Barbara Leukart (B.A., Barnard College; J.D., Case Western Reserve University Law School) is a partner at the law firm Jones Day, where she has represented management in all areas of labor and employment relations, and defended numerous Title VII, age discrimination, and Americans with Disabilities Act cases at the administrative, trial, and appellate levels. Her experience also includes the litigation of wrongful discharge, employment contract, and intentional tort cases. On behalf of employers, she has handled cases brought under the Equal Pay Act, Section 301 of the Taft-Hartley Act, the National Labor Relations Act, the Fair Labor Standards Act, the Family and Medical Leave Act, and the Employee Retirement Income Security Act. She has experience in counseling companies on a wide range of employment issues, including advice on union representation campaigns, contract negotiations, the creation and implementation of employment policies, the conduct of discrimination investigations, and corporate management reviews conducted by the OFCCP.

Pursuant to an appointment by the U.S. Court of Appeals for the Sixth Circuit, Leukart has served on that court's Advisory Committee on Rules. She has been a member of the Civil Justice Reform Act Task Force for the U.S. District Court for the Northern District of Ohio and serves as a mediator for the court. She is a member of the Celebrezze Inn of Court, the ABA (Labor and Employment Law Section), and the Ohio State and Cleveland Bar Associations. Leukart has been admitted to practice before the U.S. Courts of Appeals for the Sixth, Fifth, and Third Circuits. She is listed in Chambers USA directory of America's Leading Business Lawyers and in Ohio Super Lawyers as a leading Ohio employment lawyer. She currently serves as president of the board of trustees for Cleveland Public Art.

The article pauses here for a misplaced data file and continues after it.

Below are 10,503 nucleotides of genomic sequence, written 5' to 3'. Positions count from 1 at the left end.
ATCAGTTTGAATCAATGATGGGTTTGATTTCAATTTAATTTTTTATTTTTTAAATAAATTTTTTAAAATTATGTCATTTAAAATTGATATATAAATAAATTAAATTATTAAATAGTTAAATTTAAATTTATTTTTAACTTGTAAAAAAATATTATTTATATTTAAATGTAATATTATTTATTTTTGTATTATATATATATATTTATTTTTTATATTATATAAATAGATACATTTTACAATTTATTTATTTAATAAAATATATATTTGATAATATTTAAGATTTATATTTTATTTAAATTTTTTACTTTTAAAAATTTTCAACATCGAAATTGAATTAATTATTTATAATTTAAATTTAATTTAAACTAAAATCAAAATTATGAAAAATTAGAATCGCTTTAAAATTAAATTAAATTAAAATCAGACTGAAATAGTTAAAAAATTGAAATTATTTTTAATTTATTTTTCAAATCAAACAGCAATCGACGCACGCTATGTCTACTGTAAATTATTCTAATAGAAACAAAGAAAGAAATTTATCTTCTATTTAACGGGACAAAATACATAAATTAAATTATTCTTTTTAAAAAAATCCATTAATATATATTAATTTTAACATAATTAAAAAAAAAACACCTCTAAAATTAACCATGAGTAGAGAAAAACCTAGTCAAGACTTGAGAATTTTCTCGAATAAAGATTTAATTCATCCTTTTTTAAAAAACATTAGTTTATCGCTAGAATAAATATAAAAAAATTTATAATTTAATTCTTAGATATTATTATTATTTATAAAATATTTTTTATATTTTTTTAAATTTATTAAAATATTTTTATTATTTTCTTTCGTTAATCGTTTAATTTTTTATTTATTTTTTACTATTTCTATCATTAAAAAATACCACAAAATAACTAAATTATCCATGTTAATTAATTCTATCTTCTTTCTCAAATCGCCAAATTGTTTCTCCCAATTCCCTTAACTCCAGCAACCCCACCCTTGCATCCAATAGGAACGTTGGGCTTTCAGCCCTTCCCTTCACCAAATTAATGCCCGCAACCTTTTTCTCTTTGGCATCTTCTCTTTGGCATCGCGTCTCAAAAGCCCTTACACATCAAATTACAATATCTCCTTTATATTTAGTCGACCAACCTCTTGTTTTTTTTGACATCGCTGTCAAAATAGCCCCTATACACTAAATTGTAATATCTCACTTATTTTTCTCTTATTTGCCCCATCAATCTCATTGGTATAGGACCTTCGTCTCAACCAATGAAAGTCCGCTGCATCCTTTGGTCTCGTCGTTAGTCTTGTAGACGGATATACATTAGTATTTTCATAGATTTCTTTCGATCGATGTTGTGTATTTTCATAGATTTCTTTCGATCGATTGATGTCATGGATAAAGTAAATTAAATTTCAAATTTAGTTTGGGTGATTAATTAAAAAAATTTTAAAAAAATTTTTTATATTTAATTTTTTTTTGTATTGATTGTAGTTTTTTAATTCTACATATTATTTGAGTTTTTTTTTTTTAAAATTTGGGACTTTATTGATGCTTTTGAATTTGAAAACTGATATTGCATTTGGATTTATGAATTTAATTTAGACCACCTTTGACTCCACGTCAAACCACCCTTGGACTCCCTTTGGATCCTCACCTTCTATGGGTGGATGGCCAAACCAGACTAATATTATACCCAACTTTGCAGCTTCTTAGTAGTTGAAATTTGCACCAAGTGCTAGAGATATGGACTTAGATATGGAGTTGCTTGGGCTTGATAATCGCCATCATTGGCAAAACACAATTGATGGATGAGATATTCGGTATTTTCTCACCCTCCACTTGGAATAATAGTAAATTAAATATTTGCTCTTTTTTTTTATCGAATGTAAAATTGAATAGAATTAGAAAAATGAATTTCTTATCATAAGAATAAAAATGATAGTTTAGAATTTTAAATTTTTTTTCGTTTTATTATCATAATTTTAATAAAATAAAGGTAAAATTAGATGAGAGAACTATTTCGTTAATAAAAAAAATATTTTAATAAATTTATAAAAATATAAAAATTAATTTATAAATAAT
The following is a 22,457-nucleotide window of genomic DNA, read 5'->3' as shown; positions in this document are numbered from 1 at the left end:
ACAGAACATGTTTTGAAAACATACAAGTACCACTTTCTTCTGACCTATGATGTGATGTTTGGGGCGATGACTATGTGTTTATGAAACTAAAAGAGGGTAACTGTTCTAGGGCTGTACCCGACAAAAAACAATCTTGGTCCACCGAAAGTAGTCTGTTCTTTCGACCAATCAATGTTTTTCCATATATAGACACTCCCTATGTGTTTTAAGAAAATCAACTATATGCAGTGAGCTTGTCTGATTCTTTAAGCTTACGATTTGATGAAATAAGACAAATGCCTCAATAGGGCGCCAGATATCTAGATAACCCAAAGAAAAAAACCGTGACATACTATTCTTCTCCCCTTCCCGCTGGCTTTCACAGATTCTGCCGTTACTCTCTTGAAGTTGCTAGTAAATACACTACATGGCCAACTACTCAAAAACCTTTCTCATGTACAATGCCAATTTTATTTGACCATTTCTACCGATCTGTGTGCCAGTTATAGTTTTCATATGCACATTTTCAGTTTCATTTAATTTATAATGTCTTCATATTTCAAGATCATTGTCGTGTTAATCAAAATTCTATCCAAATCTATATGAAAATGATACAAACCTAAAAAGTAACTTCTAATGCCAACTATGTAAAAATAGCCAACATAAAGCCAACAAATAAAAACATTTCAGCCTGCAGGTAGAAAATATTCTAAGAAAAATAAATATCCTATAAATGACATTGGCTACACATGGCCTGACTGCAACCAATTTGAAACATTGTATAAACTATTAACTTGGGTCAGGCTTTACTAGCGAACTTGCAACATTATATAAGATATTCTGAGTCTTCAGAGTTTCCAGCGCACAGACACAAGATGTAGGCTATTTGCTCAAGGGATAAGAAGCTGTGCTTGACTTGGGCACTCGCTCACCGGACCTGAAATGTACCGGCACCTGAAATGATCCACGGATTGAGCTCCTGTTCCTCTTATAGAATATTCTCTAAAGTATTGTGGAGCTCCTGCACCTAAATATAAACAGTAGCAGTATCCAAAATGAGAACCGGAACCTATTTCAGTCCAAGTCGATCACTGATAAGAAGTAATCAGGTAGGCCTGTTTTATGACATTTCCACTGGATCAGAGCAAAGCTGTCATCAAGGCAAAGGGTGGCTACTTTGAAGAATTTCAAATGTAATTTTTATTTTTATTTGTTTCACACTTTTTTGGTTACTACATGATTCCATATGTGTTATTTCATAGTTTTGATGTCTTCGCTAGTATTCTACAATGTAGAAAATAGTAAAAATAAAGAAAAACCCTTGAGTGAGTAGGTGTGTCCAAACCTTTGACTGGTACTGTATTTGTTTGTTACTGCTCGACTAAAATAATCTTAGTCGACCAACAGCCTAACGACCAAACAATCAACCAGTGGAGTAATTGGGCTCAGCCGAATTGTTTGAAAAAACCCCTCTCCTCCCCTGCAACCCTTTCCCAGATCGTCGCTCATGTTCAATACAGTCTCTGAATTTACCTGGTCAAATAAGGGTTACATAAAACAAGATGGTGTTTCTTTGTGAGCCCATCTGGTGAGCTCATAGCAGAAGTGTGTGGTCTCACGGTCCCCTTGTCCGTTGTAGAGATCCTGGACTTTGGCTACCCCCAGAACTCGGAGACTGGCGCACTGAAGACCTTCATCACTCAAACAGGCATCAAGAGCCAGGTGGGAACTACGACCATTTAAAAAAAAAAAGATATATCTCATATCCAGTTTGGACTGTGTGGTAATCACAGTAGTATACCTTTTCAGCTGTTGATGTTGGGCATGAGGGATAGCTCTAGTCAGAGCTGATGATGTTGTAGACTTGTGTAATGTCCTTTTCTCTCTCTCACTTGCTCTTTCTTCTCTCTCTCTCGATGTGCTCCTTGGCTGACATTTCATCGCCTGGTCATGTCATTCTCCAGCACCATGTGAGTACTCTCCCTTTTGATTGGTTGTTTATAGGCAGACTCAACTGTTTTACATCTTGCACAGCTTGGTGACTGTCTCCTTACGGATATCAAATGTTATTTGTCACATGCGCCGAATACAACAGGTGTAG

Srikanth Mallavarapu, "Cognitive Estrangement: Science Fiction," "Writing Difference: Ethnography and Fiction"

Srikanth Mallavarapu has a Ph.D. in English from SUNY Stony Brook, where he was also a member of Don Ihde’s Technoscience Research Group. In the fall of 2003 he joined the School of Literature, Culture, and Communication at the Georgia Institute of Technology, where he was a Marion L. Brittain Postdoctoral Fellow. He has also been awarded a certificate in the Study and Practice of New Media Theory from the Wesley Center for New Media at Georgia Tech.

Mallavarapu’s research is interdisciplinary, weaving together strands from literary theory, postcolonial studies, philosophy of science, and cultural studies. Entitled Possible Worlds in Science Studies: A Postcolonial Perspective, his dissertation uses the idea of incommensurability as a starting point for an exploration of the problems surrounding intercultural translation. Bringing work in Science Studies and postcolonial theory into a more direct conversation with one another, Mallavarapu suggests that we need to pay attention to embodiment, material practices and performativity in order to develop a vocabulary that captures the complexities of negotiating difference. His concern with the representation and negotiation of difference in different modes, genres, and forms has been reflected in his teaching. Over the last few years, he has taught classes that have explored themes such as social constructivism, the idea of the cyborg, and feminist critiques of science.